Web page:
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Remembering Dorothy Johansen

From Brewster Smith '39
The article in the last issue about Dorothy Johansen's death told me something I didn't know about her: the year I had her as a section leader in my ancient history course in 1935-36 was her first year teaching at Reed. With Dorothy Jo for the section and Rex Arragon for the lectures, it was the best course I ever experienced anywhere as undergraduate, graduate, or colleague-at Reed, Stanford, or Harvard. Of course, the two made a magic combination, but Dorothy Jo's part was as crucial as Arragon's. Dorothy Jo was masterful in raising issues that evoked lively discussion that was truly relevant to the lectures and readings; that brought in the shyer or more reluctant contributors as well as the verbal virtuosos. And she had a sense of the dramatic structure of the conference hour and the skill to bring it to a conclusion that left participants with the good feeling that they had shared an intelligible trip. I wish I had been able to acquire the skills that she modeled so splendidly.

From Robert Ornduff '53
I was saddened to learn of the death of Dorothy Johansen '33, a vital and vibrant figure on the Reed campus when I was a student there 50 years ago. Interesting that although she was a professor for many years, upon her retirement she became a professor emerita. I suspect that Dr. Johansen's linguistic and historical integrity would have prevented her from using that designation herself, since the Latin word professor is a masculine noun. The proper term is professor emeritus for women as well as men, since emerita is used for feminine and not masculine nouns. In browsing through a 19th-century Latin to English dictionary I discovered that a second definition of emeritus is a person who "has become unfit for service, worn out," a revelation that prompts me to close with: Sincerely yours, Robert Ornduff, retired professor.
[Ed. note: Rest easy, Professor Ornduff. While 19th-century dictionaries might offer this secondary definition, "emerita" is used widely today by colleges and universities as a distinguished and honorary title.]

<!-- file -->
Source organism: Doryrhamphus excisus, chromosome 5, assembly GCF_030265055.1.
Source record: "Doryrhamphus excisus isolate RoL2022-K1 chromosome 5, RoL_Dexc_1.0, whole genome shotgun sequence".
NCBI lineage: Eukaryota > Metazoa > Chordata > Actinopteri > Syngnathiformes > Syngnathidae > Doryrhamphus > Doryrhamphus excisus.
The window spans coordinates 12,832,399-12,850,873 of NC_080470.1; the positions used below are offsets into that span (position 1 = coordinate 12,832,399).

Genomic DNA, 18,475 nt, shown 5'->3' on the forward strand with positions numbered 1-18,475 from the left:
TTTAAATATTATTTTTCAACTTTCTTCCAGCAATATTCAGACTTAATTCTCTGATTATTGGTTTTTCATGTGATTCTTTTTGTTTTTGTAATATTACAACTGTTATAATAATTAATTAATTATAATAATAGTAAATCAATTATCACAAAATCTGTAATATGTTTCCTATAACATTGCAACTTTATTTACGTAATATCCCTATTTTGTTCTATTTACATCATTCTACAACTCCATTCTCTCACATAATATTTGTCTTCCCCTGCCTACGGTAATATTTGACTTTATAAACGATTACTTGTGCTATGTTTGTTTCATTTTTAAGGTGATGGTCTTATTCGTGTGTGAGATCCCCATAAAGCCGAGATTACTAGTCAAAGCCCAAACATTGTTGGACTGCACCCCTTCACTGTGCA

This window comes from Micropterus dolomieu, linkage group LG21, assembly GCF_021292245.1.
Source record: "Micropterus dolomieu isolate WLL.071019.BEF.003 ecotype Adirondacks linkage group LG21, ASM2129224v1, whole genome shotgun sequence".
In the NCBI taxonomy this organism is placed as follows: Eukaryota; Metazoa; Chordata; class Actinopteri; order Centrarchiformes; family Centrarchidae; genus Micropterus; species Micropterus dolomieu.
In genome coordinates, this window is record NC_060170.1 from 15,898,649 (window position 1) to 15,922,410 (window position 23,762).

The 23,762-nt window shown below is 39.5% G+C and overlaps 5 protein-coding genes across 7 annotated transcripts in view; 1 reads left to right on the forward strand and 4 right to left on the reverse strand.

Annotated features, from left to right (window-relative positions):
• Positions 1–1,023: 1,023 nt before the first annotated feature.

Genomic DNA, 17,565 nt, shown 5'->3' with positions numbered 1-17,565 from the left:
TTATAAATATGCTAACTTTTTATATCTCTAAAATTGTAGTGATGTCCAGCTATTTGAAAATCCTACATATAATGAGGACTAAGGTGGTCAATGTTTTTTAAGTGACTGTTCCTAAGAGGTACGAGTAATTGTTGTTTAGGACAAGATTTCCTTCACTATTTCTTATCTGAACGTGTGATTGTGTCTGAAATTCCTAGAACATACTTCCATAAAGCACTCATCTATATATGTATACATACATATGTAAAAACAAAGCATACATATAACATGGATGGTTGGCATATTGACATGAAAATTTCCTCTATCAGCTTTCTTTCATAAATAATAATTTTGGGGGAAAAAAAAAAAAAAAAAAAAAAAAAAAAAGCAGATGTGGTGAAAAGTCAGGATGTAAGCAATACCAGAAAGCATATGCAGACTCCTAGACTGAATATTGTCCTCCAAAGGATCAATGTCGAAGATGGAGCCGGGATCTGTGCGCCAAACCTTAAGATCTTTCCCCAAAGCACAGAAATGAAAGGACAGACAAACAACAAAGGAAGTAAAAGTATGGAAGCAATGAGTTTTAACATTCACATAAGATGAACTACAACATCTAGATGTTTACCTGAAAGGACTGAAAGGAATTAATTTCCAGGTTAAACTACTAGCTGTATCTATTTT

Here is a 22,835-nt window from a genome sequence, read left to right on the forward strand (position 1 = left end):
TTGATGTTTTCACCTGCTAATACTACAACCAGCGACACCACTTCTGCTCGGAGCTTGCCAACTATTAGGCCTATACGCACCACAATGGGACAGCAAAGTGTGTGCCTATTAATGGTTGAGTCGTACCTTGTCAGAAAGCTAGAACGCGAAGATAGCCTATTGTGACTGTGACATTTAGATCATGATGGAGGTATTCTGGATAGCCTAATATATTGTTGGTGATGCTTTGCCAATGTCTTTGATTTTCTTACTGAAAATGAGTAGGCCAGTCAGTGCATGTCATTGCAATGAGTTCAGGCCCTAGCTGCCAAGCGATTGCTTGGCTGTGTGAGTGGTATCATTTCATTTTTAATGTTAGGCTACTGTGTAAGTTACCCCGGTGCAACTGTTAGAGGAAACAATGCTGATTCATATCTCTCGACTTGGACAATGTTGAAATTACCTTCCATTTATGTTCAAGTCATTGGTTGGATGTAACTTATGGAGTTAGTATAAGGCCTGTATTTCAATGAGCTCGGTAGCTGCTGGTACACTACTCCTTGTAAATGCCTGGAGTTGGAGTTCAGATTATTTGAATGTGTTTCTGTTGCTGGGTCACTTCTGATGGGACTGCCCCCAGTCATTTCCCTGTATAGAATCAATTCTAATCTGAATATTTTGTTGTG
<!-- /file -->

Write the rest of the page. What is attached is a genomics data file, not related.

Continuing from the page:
More Doyle Owl Tales

From Lance Montauk '71
"It is stone, homely, and weighs 150 pounds, stands three feet high, has a black base and eyes, with yellow claws. It has many coats of paint, like the bars in a jail re-painted time and time again due to the excess man-hours available, and it is broken apart and glued back together." Looking for Work, Lance Montauk, 1971

Around 1967 mountaineering students displayed the owl from the library tower. They had slicked down the slate roof with oil so no one could climb up there to get it. A helicopter came, plucked the bird off the roof, and landed it in the field near the Osteopathic Hospital on Steele Street. In the ensuing car chase a new red convertible was destroyed, a Reedie was temporarily hospitalized with head injuries, and possession of the owl passed to a group of students pictured-with the owl-on page 7 of the 1968-69 Griffin.

The new group made three full-sized plaster replicas of the owl and used them for "showings," actually destroying at least one model. The viewing public's wail of despair on seeing the destruction turned to gasping relief when the true owl materialized in the distance, only to quickly vanish. I was so obsessed with the owl that it's in my senior thesis-certainly a premonition of later equally non-productive fixations.

Student Guides Provide Impressive View of Reed

From Douglas R. Brown '68
I'm not sure if other small liberal arts colleges appreciate the impact of the students they select to lead tours for prospective students and their parents. I do know that when we toured Reed in the summer between our son's junior and senior years in high school, the quality of the student guide, a philosophy major, stood so much higher than those encountered at other schools that the choice of an intellectually challenging school became a quick drill in the car leaving the Reed campus. Of course, it is entirely possible that the caliber of students we met on tours at other campuses was exactly representative of their student body, but I certainly hope not. The fact that our Reed tour confirmed for our son all of my stories about the "Reed experience," and the maturity and confidence of a Reed senior, removed for him any thoughts about attending other schools. I hope Reed continues to provide an accurate and impressive picture of the school, its students, and their experience through the tours it gives, as this provides a confirming experience for those who seek a Reed education.

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